Welcome to the proceedings of the Second International Workshop on Human Resource Information Systems (HRIS)! After a successful first edition in 2007 we have decided to continue the effort of bringing together researchers on HRIS from around the world. A clear conclusion of the first edition was that there is a need for platforms and places where HRIS researchers can meet, discuss and exchange experiences. Of course in today’s world physical distance should not matter any longer. Though, in practice it still does. Face-to-face contact seems to be an important trigger for fruitful collaboration among researchers. Electronic means can take it further and cannot be missed obviously. That brings us to the heart of HRIS research as one of the main concerns in organizational life where information systems support HRrelated work and where the key question is put forward: how to combine efficient execution of HR practices in which technology cannot be missed with the provision of HR
services that leaves space for the individual’s behavioural and personal characteristics. This issue can neither be solved by IT engineers nor by social scientists separately. It needs the combined inputs of both groups. That is why we have chosen for this second HRIS workshop’s main theme: Engineering the organization for people management. Although the field of HRIS is reaching maturity after about two decades of academic study, there is still a lot of work to do. Starting from the assumption that HRISs are concerned with people management, it is apparent that the research topics covered by this subject can be very broad indeed. So, what are HRISs? In our view, HRISs are no different from other types of information systems in terms of their basic definition, i.e. complex social objects which are the outcome of the embedding of computer systems into an organization and where the technical from the social factors are not possible to take apart due to the cultural values and the political interests intervening alongside technological potentialities and constraints, in the development of the system. Regarding, the purposes of HRIS, we suggest the following three groups: • Operational: the execution of all the basic HRM practices (e.g. payroll, recruitment, training or appraisal systems) • Tactical: the integration, coordination and control of all the basic HRM policies and practices (e.g. intranet) • Strategic: contribution towards the organization’s strategy (e.g.systems providing strategic information, strategic data mining, enabling innovation, providing feedback on strategic performance or facilitating change) The technological systems (i.e. ICT) which support the above purposes are the concern of two broad communities: a community of users and a community of providers. The community of users are the HR specialists who know about the use given to the ICT application. The community of providers are the systems engineers whose expertise is in designing, developing, implementing and maintaining the information systems that the users use. Traditionally, these two communities do not talk much to each other. HR work in organizations follows processes which are well known to HR specialists in terms of day-today execution. However, when such work is mediated by ICT applications the processes need to be made explicit and this where the systems engineers come in. Systems engineers are expert in the modelling of processes, but they have only a vague knowledge of theof day-to-day execution. On the other hand, most HR specialists have a very sketchy understanding of process modeling. This is why the dialogue between the two communities becomes difficult. Lately, ICT specialists have gone one step up and they have become interested in organizational modeling within a discipline called Organizational Engineering (OE). OE aggregates multi-disciplinary concepts, methods and technology to model, develop and analyze various aspects of changing organizations. One of its major concerns is to understand the enterprise architecture and the relationships between business strategy, business processes and the business support systems in order to create and keep the alignment between these complementary domains. In order to overcome the huge gap between supply and demand a better understanding or, in other words, a new language is needed by both communities. As an example, enterprise architecture might provide an opportunity for a language understood by both HR and ICT specialists. Enterprise architecture is no more than a modelling technique which can be expressed in more technical terms or in a more natural language that everybody understands. Once a common language is established, both communities will be able to talk, with the HR specialists expressing the organizational needs (demand) and the ICT specialists putting forward the technological offer (supply). In order to be effective such a language needs to be not so technical that only the ICT folk will understand it nor so unstructured that it will be impossible to operationalize it in terms of automated systems. This workshop is aimed at advancing research and practice in HRIS by bringing together the two communities discussed above to explore new understandings around the theme engineering the organization for people management. Such exploration will be carried out with two key objectives: (1) finding out how the perspectives of the two communities converge or diverge in terms of research objectives, methodologies and results. (2) identifying research areas or topics where members of the two communities might work together. This volume of proceedings contains twelve interesting papers that aim to achieve the abovementioned objectives. We believe that these papers, each in its one way, contribute to advancing research and practice in HRIS. In concluding this short introductory note, we would like to thank all of those who supported and contributed to making this second HRIS workshop possible. Our first and special thanks we address to the Organizing Committee of the 10th International Conference on Enterprise Information Systems, and especially Vitor Pedrosa for his patience, collaboration and just-in-time help. We wish to thank particularly the General Workshop chairs, Olivier Camp and Slimane Hammoudi, for their support and trust in the topic of this workshop. Our thanks goes also to Tania Bondarouk for having launched the idea of this workshop in 2007. We are indebted to the members of the workshop program committee for their support. We are eternally grateful to all the authors who participated in the peer review process. And our final thanks go our keynote speaker Prof. Dr. Stefan Strohmeier, chair of Management Information Systems, Saarland University (Germany), whose unique and deep expertise in the field has helped us in making this second workshop a successful event.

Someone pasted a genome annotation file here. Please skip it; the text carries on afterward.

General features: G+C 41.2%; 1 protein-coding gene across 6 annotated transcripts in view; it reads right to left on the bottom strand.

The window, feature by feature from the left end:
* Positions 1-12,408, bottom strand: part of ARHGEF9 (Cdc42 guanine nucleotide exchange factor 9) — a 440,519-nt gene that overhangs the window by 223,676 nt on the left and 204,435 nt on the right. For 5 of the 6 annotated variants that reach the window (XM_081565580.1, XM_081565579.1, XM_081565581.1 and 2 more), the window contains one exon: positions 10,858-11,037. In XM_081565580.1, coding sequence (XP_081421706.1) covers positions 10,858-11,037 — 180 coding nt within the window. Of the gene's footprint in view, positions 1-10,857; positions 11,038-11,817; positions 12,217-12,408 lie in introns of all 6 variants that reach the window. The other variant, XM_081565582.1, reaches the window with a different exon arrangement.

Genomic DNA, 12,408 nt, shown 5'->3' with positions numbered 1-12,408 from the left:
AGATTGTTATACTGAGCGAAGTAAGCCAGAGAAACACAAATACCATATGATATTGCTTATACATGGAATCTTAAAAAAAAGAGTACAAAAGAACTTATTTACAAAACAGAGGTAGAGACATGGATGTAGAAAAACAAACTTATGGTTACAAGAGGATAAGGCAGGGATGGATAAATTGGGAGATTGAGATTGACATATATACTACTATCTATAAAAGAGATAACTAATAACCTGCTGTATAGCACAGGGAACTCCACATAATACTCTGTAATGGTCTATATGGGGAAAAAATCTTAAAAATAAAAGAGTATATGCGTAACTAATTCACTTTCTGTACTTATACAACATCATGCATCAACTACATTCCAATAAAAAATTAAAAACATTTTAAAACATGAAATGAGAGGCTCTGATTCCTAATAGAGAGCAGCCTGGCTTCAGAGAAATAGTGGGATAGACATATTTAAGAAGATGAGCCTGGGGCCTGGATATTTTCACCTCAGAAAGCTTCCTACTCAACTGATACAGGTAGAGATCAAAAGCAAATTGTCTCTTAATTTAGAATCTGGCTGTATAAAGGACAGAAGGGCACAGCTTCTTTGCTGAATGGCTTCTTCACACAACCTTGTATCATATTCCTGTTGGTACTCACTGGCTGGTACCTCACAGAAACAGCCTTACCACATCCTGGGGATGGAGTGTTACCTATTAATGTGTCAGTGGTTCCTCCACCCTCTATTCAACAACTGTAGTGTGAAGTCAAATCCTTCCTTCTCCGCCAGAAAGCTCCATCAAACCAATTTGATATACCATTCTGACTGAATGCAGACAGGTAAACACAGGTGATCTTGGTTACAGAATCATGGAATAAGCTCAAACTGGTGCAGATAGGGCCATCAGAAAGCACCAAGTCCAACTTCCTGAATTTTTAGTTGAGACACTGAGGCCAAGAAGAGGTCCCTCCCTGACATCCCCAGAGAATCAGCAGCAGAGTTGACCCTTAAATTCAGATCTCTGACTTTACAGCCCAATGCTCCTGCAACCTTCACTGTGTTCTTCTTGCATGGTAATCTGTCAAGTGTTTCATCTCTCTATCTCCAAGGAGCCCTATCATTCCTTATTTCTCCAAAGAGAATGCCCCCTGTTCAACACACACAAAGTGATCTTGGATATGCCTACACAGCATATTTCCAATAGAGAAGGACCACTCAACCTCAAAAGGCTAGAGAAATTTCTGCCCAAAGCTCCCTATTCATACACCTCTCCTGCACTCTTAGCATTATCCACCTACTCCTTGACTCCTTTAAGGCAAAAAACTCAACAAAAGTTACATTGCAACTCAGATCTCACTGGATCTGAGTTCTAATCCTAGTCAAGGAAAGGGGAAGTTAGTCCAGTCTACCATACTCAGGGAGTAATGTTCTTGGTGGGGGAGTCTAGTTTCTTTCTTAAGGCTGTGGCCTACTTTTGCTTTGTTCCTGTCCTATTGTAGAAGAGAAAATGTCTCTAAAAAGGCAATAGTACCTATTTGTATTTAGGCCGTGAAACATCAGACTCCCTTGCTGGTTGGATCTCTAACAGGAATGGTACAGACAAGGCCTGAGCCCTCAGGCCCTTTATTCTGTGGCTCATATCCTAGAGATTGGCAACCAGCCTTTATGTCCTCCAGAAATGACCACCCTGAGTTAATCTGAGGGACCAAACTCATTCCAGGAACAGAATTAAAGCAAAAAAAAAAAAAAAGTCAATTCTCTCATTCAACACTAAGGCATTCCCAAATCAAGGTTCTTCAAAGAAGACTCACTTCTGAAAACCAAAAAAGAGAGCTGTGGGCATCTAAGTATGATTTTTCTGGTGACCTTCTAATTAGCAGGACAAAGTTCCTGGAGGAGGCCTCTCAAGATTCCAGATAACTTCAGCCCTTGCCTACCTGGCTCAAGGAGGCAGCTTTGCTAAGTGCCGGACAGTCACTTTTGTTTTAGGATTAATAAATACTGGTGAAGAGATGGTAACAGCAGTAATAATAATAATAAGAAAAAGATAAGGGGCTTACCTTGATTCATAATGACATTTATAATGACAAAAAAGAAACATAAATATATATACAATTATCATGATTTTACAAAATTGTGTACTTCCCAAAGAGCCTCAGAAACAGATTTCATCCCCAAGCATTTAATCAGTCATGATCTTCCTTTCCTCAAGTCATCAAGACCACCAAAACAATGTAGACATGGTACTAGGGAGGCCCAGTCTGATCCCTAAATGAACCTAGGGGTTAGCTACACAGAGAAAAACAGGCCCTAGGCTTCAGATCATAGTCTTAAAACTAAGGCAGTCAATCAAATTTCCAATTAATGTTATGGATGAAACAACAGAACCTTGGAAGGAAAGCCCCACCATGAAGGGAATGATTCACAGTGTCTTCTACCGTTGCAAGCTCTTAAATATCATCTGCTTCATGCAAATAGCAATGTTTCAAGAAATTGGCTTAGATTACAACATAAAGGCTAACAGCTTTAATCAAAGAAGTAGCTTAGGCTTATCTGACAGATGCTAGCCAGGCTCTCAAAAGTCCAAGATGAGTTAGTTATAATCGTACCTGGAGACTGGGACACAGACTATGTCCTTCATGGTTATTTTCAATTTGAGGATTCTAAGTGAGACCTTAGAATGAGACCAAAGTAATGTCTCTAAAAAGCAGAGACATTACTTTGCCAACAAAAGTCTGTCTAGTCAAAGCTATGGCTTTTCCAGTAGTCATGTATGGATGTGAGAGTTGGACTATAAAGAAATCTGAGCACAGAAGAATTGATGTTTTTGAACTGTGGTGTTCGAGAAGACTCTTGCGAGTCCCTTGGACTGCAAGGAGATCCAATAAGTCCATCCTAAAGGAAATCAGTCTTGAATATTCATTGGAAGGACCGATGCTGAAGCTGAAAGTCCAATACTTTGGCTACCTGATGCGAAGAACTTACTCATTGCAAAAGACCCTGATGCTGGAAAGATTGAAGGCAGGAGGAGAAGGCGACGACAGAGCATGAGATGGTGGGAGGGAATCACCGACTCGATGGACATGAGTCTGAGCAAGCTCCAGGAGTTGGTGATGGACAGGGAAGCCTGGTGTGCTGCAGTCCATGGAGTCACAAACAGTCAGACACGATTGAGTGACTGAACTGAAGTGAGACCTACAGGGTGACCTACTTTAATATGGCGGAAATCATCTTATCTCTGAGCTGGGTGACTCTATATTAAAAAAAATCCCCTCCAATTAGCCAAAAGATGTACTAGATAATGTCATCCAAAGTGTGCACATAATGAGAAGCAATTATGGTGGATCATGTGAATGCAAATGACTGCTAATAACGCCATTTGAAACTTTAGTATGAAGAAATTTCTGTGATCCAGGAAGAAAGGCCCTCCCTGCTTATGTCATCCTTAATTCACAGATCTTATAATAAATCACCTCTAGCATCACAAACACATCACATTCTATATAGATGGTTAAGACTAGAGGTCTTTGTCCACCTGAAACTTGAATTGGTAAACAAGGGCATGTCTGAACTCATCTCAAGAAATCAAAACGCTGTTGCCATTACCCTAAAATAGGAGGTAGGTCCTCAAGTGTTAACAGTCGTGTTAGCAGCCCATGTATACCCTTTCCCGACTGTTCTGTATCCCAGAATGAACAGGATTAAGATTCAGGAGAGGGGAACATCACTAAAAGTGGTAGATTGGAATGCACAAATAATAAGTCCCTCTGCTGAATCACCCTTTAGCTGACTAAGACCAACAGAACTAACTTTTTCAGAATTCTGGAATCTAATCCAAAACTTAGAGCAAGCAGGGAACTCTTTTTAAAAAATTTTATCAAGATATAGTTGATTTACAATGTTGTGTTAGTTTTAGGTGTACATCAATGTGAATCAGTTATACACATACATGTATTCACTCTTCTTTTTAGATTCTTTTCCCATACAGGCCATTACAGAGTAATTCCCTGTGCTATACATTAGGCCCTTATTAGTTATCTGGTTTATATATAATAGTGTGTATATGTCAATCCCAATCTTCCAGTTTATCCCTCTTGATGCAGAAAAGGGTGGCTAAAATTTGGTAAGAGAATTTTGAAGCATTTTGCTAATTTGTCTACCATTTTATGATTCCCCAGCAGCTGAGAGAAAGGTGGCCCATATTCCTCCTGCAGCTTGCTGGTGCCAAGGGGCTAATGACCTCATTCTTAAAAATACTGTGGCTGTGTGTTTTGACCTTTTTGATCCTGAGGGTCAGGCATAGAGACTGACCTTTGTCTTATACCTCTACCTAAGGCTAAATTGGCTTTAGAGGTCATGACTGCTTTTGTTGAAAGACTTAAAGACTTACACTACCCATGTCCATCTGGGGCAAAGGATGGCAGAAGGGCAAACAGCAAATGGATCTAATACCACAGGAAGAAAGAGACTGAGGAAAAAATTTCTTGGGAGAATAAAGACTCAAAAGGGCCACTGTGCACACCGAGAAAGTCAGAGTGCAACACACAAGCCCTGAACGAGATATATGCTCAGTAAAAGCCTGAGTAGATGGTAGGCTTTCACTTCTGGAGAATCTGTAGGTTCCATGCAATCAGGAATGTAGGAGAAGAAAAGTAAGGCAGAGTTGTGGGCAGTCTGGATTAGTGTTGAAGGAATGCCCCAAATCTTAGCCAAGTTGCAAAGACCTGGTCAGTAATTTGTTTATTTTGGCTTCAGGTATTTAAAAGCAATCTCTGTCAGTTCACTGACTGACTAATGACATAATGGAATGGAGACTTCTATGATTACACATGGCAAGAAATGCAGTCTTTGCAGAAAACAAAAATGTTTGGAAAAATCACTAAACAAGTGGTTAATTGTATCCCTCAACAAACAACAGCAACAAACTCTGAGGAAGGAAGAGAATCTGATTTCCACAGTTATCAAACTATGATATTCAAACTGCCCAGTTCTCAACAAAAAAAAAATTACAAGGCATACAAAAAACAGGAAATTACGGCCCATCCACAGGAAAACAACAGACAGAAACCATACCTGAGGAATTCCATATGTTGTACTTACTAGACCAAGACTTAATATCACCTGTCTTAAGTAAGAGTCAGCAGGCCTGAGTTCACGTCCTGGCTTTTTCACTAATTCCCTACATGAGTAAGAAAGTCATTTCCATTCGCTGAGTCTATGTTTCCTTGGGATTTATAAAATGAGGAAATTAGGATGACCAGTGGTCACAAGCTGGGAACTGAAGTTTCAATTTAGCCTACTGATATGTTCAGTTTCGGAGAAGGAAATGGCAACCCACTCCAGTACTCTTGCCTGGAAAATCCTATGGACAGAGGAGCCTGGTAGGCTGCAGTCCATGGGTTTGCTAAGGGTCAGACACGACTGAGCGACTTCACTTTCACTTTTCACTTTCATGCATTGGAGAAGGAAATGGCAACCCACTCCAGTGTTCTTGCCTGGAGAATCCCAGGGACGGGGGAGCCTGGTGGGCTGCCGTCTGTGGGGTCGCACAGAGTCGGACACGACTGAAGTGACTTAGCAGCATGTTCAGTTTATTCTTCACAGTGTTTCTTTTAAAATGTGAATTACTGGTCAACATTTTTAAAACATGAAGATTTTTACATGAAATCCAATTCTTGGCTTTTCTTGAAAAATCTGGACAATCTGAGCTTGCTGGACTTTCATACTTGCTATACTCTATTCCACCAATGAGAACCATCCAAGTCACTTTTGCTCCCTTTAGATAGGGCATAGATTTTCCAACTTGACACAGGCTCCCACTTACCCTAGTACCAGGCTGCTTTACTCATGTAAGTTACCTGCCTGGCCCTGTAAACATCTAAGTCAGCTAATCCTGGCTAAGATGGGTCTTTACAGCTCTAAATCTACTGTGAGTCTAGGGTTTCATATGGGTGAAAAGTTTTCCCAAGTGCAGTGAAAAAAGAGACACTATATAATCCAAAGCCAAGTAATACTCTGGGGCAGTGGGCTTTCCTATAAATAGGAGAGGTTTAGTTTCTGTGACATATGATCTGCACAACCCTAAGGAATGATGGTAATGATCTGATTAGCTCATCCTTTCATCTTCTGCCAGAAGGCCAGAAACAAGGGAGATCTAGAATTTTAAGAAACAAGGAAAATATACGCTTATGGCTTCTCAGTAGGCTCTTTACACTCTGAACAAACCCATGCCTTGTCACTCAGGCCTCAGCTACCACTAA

Vol. 1 - 978-989-8111-47-0